A large group of people braved the cold for the launch of Poles Apart: With Some Pointy Bits In Between at Kalk Bay Books recently – although the Cape Town weather seemed bearable in comparison to the book’s subject matter.
Nancy Richards, who was in discussion with authors Vaughan de la Harpe and Sean Disney, began the evening by noting that even James Clark’s cover shout emphasised the terrifying and exciting nature of the book, as he said he “suffered frostbite” just reading it.
Richards jokingly admitted to feeling “intimidated” by De la Harpe and Disney, calling them a formidable pair, and adding that she felt like she was talking to the “gods of the mountain”. As told to David Bristow, Poles Apart documents the journey of the two intrepid mountaineers’ climbing expeditions. De la Harpe and Disney have completed The Grand Slam, which includes The Seven Summits (including Kilimanjaro and Mount Everest) and the North and South Poles, as well as summiting many other peaks over the years.
Topics discussed during the evening included everything from ethics to physical exertion, acclimatisation, dangerous environments, sherpas, altitude sickness and the interesting characters the authors met on their travels. Richards was entertaining and engaging, and admitted to suffering “vertigo, anxiety, post-traumatic stress syndrome, outrage, shock and altitude sickness” while reading the book – but ultimately “extreme envy”.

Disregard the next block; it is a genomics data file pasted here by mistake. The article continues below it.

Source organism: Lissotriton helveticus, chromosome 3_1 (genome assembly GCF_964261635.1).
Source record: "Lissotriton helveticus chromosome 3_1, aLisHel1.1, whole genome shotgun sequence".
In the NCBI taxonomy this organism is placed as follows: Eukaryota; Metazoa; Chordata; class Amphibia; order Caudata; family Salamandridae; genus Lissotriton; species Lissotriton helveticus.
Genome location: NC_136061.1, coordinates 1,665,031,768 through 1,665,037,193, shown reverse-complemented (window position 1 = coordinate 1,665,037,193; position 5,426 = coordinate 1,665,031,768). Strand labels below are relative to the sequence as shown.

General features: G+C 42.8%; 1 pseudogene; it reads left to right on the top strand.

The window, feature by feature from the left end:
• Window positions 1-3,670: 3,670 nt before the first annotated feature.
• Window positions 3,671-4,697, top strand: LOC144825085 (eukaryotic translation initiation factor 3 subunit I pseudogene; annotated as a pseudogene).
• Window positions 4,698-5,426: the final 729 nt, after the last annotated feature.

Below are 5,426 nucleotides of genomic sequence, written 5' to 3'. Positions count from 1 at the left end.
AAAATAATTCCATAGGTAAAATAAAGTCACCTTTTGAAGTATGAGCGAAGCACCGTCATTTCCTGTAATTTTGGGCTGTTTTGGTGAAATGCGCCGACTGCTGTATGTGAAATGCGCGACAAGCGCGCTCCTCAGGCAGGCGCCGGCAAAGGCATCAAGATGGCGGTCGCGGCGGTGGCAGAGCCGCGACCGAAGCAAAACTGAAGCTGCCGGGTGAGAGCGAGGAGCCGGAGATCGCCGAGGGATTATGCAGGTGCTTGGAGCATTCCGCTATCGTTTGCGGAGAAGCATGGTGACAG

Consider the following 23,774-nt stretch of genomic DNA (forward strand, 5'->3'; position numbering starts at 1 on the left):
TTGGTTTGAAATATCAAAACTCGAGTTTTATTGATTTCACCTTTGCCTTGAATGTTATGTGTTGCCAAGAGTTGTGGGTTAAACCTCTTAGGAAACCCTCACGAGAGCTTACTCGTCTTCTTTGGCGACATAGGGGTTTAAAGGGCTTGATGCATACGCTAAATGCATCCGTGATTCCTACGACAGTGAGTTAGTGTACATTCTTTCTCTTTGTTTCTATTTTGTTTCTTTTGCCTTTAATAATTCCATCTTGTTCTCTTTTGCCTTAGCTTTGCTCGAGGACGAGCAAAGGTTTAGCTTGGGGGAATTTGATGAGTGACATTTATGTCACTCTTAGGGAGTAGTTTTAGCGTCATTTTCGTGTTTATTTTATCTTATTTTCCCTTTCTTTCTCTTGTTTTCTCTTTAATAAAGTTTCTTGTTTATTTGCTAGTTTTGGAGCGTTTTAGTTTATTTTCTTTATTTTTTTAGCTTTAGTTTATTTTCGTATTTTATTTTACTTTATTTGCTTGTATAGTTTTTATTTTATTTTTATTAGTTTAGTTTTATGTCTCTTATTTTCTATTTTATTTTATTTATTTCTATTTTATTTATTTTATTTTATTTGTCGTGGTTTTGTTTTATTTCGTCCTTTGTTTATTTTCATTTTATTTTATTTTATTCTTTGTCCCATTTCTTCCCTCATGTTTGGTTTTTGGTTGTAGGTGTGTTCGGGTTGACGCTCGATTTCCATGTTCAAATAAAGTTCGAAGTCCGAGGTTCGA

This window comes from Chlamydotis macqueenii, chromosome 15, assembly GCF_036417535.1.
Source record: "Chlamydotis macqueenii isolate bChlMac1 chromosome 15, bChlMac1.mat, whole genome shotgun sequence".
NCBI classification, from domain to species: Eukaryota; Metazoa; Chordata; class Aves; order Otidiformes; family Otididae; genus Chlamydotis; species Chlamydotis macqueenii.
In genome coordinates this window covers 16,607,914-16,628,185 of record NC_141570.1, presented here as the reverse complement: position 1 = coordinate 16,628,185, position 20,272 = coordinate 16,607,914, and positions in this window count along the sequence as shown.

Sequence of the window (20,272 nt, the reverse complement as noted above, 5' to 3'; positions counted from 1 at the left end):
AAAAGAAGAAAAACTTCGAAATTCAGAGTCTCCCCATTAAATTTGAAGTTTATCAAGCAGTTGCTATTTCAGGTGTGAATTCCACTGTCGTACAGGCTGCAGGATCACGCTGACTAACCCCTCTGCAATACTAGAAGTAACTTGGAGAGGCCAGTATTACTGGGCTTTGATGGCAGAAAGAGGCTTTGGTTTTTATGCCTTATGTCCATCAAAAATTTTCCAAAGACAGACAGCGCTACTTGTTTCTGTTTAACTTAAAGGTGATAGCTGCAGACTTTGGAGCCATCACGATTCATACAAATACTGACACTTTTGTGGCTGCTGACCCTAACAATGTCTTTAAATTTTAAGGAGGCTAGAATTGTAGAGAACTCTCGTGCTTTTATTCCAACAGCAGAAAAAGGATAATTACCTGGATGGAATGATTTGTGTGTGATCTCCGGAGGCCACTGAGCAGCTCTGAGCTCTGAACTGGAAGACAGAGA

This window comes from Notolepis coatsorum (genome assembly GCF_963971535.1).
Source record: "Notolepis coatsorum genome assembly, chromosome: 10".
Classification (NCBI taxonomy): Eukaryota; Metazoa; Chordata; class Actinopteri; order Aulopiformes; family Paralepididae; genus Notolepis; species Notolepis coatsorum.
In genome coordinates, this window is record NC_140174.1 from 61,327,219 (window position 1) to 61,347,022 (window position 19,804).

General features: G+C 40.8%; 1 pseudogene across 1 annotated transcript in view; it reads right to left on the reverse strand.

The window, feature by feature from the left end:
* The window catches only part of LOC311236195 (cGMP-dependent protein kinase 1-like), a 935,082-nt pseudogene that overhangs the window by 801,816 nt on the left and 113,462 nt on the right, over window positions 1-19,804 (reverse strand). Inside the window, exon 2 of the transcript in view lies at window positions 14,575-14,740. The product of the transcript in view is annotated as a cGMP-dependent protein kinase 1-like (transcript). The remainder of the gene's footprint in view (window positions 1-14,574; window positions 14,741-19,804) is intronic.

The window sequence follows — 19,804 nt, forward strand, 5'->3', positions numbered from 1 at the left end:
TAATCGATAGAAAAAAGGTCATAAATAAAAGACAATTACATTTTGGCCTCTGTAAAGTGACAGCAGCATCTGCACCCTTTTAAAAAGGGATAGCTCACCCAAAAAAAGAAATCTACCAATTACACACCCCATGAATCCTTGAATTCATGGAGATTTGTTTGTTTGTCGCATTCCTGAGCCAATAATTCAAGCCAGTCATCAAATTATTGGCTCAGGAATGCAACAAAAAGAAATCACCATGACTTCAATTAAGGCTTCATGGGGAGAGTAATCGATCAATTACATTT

De la Harpe, who reached all his summits on the first try, explained how he and Disney stay motivated, insisting “it’s not just about climbing”, and noting the importance of factors such as support, planning and assessment. However, most crucial, according to De la Harpe, is factoring in “internal motivation” and having “an objective that is worth achieving”.
Disney, a mountaineering guide and motivational speaker, has done the Seven Summits twice, and says he tries to do two or three new challenges every year. He shared his insights into the technical knowledge and practical challenges of mountaineering, including understanding the affects of altitude and mountain medicine, preparing for the journey and knowing the body’s ability to adapt to such experiences. Disney equates the skill to Malcom Gladwell’s Outliers and the notion that you need 10 000 hours of practice in a discipline to achieve optimum results.
It was difficult to believe the pair had summited the world’s highest mountain peaks and were still left with the energy to document their story, but as Vaughan explained, they wanted to “break the mould of this kind of book, we wanted it to be free of ego and in a conversational style” combined with a “large dollop of humour”. From the talk it is clear that De la Harpe and Disney’s story is detailed, riveting and definitely worth a read.